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Laurence O’Bryan on Writing With Pace

Writing.ie | Resources | Better Fiction Guides | Plotting and Planning

Laurence O'Bryan

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In my last article I wrote about on using emotion in your writing, and it is critical, but even if you have emotion you have to keep people reading. To do that your writing needs to have pace.

So what is pace?

Pace is movement. Pace is driving forward. Pace is action.

If you spend too much time on exposition, back story and detail then you are going to lose pace. Getting the balance right is the tricky part. Consider your genre and your style as you use the following techniques for adding pace to your manuscript.

I once had the letters RUE taped on a small piece of card above my laptop screen. They were put there to remind me to Resist the Urge to Explain. When I first started writing, I used to explain who this person was in my stories, why that person did something and where the others were going later. Now I don’t.

Explanations are boring. In the 21st century a lot of readers want action. They want novels that zip along. They don’t need to know what the characters had for breakfast. Cut back on the explanations. Cut back hard and your readers will thank you. Trust them to fill in the gaps. Assume they are intelligent and that they have great imaginations.

One of the best techniques for keeping the pace moving is by having a good plot. Shakespeare did this, and had great plots. People get killed, people have fights, people even make speeches to skulls in his stories. Something significant happens. You need to have a plot where something happens too. Ken Folett recommends that something significant happens every 3000 words or ten pages. Think about your story in these terms – is enough happening to keep the reader turning the pages?

I know there was a 20th century literary fashion for stories where nothing happens, but if you want a big readership something has to happen. Consider writing your synopsis before you start. This way you will clearly know where your plot is going and where it might sag – before you even start you can ensure your story has a brisk forward motion that will carry your reader along.

If you want advice on plot you might take a look at The Seven Basic Plots by Christoper Booker, 728 pages of detailed plot analysis. He lists Overcoming the Monster, Rags to Riches, The Quest, Voyage& Return, Comedy, Tragedy and Rebirth as the basic plots, which most stories are based around. My first novel, The Istanbul Puzzle, is partially a quest and partially about overcoming the monster.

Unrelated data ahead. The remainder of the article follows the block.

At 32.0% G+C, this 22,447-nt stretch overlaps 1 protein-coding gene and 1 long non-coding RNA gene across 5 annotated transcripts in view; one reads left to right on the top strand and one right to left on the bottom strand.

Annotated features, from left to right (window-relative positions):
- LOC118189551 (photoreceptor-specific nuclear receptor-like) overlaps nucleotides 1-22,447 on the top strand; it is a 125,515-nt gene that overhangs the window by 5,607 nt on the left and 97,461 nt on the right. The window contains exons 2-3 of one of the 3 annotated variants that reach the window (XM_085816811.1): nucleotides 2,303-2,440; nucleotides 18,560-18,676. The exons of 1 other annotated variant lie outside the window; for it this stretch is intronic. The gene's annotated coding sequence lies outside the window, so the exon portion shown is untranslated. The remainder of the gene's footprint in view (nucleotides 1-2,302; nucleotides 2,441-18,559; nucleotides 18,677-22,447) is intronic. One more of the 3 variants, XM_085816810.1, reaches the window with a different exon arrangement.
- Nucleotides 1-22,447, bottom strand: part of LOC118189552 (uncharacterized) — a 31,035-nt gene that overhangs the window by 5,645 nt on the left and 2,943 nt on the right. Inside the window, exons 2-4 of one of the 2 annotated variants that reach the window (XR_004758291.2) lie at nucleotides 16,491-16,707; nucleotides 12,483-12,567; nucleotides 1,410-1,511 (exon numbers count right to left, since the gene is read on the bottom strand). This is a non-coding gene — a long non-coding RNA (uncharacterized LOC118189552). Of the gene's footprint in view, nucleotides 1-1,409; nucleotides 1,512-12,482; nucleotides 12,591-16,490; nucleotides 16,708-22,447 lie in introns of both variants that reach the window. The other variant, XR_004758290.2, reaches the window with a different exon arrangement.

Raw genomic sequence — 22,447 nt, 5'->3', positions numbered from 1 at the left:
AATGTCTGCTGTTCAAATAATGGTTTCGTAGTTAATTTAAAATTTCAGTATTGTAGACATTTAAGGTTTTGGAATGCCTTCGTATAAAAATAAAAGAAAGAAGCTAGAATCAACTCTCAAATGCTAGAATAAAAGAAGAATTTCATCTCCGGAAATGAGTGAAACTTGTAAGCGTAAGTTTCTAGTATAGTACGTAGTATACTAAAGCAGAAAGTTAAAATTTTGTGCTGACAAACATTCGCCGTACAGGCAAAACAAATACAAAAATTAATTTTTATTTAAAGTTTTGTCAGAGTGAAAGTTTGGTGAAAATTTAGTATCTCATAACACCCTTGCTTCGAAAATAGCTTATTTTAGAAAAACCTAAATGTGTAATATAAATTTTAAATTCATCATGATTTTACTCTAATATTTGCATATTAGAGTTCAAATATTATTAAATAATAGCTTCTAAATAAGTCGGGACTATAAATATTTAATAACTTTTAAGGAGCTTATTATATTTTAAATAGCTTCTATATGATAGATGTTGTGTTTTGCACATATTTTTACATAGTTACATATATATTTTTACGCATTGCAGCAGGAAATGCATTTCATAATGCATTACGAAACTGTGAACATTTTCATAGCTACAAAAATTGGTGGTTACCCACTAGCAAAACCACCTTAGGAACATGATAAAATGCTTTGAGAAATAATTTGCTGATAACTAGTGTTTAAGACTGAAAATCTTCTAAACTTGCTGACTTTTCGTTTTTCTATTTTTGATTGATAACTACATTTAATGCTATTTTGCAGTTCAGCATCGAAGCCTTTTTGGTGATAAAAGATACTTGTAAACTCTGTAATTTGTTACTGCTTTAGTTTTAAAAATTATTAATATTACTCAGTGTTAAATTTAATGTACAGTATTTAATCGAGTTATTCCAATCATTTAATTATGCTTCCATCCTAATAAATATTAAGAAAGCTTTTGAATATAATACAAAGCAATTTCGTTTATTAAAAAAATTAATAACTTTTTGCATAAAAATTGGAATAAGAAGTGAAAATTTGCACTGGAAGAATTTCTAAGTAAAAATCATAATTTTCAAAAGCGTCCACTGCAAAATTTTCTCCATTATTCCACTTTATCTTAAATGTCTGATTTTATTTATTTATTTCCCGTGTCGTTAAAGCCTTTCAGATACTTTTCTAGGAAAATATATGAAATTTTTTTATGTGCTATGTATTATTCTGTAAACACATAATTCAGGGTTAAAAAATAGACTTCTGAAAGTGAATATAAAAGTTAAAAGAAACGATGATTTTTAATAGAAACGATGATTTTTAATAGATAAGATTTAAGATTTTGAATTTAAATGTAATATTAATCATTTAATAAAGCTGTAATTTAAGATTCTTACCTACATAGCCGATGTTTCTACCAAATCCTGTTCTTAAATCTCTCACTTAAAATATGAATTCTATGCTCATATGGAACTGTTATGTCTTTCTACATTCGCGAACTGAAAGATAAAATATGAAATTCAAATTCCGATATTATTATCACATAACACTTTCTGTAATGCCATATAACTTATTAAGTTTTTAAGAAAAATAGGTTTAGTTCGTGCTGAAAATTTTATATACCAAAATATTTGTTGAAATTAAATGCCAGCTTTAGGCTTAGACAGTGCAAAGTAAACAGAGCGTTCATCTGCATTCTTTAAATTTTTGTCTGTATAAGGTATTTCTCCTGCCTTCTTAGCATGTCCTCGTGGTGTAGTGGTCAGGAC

You may also want to look at Joseph Campbell’s master work on myth, The Hero with a Thousand Faces, to understand the role of the hero and the hero’s journey in your story. This is an important work on the role of the hero in all stories, one we often adhere to without realising.

The next technique is called in media res. This simply means starting in the middle of the action. Don’t start your story with a lot of exposition, backstory or filler about who your character is, where he came from or why she is there. Start with the gunshot that changes her life, or at the hospital where her mother is dying, or at the club where she sees her boyfriend dancing with her best friend.

So here we have three techniques for keeping the pace moving: RUE; a solid plot and in media res. Stick to these and your story will have pace.

This post is the second in an expanded series of posts on getting your writing noticed, which I have created specifically for Writing.ie. They will be published over four weeks in the run up to the launch of The Jerusalem Puzzle on ebook Dec 3 and in paperback Jan 3rd 2013

Next week I will cover how you can use theme to enhance your work. I hope you enjoy this series – you can see how much of my own advice I apply by reading my books!

About the author

(c) Laurence O’Bryan

Laurence  went to school in south Dublin, drank way too much, studied business, then IT. While a student, he worked as a kitchen porter and lived a rollercoaster existence.

After that he spent ten years working in London. He met his wife there. Soon after their daughter was born they came back to Dublin.

That was in the year 2000. He worked in IT marketing for many years and was made redundant last year, just in time for the publication of The Istanbul Puzzle. That novel has now been shortlisted for Ireland AM Irish Crime Novel of 2012.

The Istanbul Puzzle is his first novel to be published. The Jerusalem Puzzle, his second, is coming out January 3rd in paperback and Dec 3rd 2012 in ebook.

In 2007 he won the Outstanding Novel award at the Southern California writer’s conference. That winning novel, on which he worked for six years, became The Istanbul Puzzle. He is a member of the UK Crime Writer’s Association, the Irish Writing Centre, two “live” writing groups in Dublin and online writing communities including Writing.ie. His research takes him all over the world and he still thoroughly enjoys looking at the stars and listening to the stories of strangers.

His website/blog is: www.lpobryan.com

His Twitter name: @LPOBryan

Read also Laurence recommendations for the 7 most useful books when writing fiction, and how he had 133 rejections before getting published!

 
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